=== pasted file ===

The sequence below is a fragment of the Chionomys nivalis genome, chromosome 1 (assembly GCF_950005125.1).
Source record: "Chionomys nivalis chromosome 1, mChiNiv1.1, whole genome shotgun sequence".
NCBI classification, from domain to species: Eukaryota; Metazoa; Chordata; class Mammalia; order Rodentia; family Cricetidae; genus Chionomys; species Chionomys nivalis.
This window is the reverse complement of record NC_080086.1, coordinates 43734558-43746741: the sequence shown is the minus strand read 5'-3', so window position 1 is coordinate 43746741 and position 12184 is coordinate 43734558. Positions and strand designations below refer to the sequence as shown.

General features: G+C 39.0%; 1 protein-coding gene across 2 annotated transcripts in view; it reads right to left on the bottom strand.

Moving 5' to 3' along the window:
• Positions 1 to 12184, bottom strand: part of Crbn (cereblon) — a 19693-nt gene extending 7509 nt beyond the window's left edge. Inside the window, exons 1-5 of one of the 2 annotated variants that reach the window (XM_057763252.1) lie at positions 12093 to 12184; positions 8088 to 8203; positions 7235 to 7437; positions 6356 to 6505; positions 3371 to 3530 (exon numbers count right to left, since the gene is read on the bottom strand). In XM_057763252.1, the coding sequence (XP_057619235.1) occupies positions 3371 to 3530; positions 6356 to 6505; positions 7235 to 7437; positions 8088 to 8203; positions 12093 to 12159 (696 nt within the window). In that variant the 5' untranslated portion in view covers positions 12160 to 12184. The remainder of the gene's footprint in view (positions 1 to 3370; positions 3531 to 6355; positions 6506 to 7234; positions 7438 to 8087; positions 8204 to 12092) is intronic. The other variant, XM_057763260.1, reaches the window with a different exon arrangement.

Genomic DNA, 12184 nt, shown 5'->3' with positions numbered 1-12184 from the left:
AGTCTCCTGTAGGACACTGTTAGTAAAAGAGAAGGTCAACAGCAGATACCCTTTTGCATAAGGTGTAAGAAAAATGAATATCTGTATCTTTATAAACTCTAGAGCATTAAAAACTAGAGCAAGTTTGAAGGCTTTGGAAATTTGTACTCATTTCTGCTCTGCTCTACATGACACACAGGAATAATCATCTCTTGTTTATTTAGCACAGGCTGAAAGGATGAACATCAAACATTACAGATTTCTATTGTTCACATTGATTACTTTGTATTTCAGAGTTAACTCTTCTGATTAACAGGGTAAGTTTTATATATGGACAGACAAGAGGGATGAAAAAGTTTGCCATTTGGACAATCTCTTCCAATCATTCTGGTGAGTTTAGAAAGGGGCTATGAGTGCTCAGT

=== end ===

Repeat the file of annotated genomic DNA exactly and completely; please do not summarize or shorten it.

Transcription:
The sequence below is a fragment of the Chionomys nivalis genome, chromosome 1 (assembly GCF_950005125.1).
Source record: "Chionomys nivalis chromosome 1, mChiNiv1.1, whole genome shotgun sequence".
NCBI classification, from domain to species: Eukaryota; Metazoa; Chordata; class Mammalia; order Rodentia; family Cricetidae; genus Chionomys; species Chionomys nivalis.
This window is the reverse complement of record NC_080086.1, coordinates 43734558-43746741: the sequence shown is the minus strand read 5'-3', so window position 1 is coordinate 43746741 and position 12184 is coordinate 43734558. Positions and strand designations below refer to the sequence as shown.

General features: G+C 39.0%; 1 protein-coding gene across 2 annotated transcripts in view; it reads right to left on the bottom strand.

Moving 5' to 3' along the window:
• Positions 1 to 12184, bottom strand: part of Crbn (cereblon) — a 19693-nt gene extending 7509 nt beyond the window's left edge. Inside the window, exons 1-5 of one of the 2 annotated variants that reach the window (XM_057763252.1) lie at positions 12093 to 12184; positions 8088 to 8203; positions 7235 to 7437; positions 6356 to 6505; positions 3371 to 3530 (exon numbers count right to left, since the gene is read on the bottom strand). In XM_057763252.1, the coding sequence (XP_057619235.1) occupies positions 3371 to 3530; positions 6356 to 6505; positions 7235 to 7437; positions 8088 to 8203; positions 12093 to 12159 (696 nt within the window). In that variant the 5' untranslated portion in view covers positions 12160 to 12184. The remainder of the gene's footprint in view (positions 1 to 3370; positions 3531 to 6355; positions 6506 to 7234; positions 7438 to 8087; positions 8204 to 12092) is intronic. The other variant, XM_057763260.1, reaches the window with a different exon arrangement.

Genomic DNA, 12184 nt, shown 5'->3' with positions numbered 1-12184 from the left:
AGTCTCCTGTAGGACACTGTTAGTAAAAGAGAAGGTCAACAGCAGATACCCTTTTGCATAAGGTGTAAGAAAAATGAATATCTGTATCTTTATAAACTCTAGAGCATTAAAAACTAGAGCAAGTTTGAAGGCTTTGGAAATTTGTACTCATTTCTGCTCTGCTCTACATGACACACAGGAATAATCATCTCTTGTTTATTTAGCACAGGCTGAAAGGATGAACATCAAACATTACAGATTTCTATTGTTCACATTGATTACTTTGTATTTCAGAGTTAACTCTTCTGATTAACAGGGTAAGTTTTATATATGGACAGACAAGAGGGATGAAAAAGTTTGCCATTTGGACAATCTCTTCCAATCATTCTGGTGAGTTTAGAAAGGGGCTATGAGTGCTCAGT